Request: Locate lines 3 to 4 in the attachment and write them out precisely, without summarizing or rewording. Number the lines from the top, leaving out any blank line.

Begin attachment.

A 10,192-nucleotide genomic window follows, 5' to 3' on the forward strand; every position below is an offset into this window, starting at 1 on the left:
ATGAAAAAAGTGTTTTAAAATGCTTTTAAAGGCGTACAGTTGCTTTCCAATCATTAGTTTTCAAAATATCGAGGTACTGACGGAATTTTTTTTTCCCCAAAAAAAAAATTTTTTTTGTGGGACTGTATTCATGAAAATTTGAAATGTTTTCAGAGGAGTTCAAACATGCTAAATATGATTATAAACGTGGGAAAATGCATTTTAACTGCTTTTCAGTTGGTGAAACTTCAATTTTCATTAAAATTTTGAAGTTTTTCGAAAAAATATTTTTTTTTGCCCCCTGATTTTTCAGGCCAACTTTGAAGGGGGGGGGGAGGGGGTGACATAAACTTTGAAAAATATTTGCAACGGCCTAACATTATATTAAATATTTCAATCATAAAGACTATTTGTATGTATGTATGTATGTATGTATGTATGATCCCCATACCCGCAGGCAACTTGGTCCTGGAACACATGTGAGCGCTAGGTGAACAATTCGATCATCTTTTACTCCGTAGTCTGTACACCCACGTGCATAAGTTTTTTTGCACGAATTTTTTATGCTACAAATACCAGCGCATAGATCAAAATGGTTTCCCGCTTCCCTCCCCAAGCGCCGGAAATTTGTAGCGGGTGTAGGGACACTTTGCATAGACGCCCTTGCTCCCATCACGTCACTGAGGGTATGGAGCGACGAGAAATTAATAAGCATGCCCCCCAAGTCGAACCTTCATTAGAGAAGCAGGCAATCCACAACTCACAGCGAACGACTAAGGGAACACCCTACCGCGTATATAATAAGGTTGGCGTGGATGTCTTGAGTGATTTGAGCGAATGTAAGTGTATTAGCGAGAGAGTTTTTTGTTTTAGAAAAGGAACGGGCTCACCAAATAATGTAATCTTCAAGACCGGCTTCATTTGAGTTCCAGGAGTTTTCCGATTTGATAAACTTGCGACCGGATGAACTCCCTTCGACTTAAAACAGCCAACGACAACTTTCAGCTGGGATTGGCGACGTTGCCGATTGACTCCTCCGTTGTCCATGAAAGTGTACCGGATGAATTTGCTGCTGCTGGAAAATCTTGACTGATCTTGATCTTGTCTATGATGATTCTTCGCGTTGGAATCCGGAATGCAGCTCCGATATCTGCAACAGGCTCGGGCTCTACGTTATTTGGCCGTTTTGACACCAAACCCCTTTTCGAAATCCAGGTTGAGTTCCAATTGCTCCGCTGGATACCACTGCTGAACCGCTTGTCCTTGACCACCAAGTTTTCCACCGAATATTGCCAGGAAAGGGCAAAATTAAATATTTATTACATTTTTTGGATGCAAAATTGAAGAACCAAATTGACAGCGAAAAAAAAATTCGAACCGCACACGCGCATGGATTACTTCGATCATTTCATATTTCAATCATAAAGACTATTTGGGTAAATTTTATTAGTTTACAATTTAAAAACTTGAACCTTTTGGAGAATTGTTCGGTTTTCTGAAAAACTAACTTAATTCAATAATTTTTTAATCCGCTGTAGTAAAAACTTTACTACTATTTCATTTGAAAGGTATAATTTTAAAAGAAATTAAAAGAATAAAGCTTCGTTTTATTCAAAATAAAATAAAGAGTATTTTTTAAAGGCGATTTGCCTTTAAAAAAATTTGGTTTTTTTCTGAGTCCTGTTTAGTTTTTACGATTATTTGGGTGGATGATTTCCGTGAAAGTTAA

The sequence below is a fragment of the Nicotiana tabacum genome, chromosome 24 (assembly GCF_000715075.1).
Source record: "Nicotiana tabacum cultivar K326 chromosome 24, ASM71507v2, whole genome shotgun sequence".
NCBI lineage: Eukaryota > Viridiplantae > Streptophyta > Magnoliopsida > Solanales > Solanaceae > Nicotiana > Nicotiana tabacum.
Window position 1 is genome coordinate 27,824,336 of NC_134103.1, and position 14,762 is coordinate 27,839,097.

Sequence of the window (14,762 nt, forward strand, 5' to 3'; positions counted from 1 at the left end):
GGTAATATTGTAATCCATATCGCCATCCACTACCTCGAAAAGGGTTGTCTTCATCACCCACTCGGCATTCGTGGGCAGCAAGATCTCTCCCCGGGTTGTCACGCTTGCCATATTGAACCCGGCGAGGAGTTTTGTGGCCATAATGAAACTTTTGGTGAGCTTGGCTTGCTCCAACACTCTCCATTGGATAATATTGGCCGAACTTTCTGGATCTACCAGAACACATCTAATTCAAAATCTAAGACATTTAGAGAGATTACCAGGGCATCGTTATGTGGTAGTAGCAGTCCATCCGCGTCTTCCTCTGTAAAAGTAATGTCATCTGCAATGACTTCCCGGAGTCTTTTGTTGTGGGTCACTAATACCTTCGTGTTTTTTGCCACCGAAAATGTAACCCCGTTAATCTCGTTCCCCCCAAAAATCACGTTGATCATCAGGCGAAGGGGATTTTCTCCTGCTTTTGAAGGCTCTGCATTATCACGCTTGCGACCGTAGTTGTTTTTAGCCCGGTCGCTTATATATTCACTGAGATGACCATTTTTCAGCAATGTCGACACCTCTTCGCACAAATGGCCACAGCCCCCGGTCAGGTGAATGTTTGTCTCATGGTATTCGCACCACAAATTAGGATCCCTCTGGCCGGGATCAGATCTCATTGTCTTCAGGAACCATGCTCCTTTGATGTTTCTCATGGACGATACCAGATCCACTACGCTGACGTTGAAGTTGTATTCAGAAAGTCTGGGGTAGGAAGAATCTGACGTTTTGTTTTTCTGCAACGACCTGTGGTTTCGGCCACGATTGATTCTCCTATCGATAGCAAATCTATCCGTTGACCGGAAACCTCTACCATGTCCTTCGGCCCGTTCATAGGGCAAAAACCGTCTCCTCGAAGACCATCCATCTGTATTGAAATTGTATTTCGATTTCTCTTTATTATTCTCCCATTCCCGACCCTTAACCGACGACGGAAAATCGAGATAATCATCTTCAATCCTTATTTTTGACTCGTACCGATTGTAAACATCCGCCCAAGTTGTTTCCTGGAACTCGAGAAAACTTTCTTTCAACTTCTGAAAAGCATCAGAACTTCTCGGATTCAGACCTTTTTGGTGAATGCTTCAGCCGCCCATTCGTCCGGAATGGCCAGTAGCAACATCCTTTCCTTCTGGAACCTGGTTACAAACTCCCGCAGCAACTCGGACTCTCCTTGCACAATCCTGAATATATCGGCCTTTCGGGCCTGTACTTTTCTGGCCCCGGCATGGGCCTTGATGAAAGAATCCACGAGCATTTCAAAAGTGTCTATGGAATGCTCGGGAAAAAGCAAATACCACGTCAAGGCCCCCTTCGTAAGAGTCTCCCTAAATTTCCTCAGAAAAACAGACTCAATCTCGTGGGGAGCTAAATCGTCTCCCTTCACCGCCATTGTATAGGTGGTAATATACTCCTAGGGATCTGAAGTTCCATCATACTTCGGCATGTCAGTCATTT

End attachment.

The sequence below is a fragment of the Nicotiana tabacum genome, chromosome 24 (assembly GCF_000715075.1).
Source record: "Nicotiana tabacum cultivar K326 chromosome 24, ASM71507v2, whole genome shotgun sequence".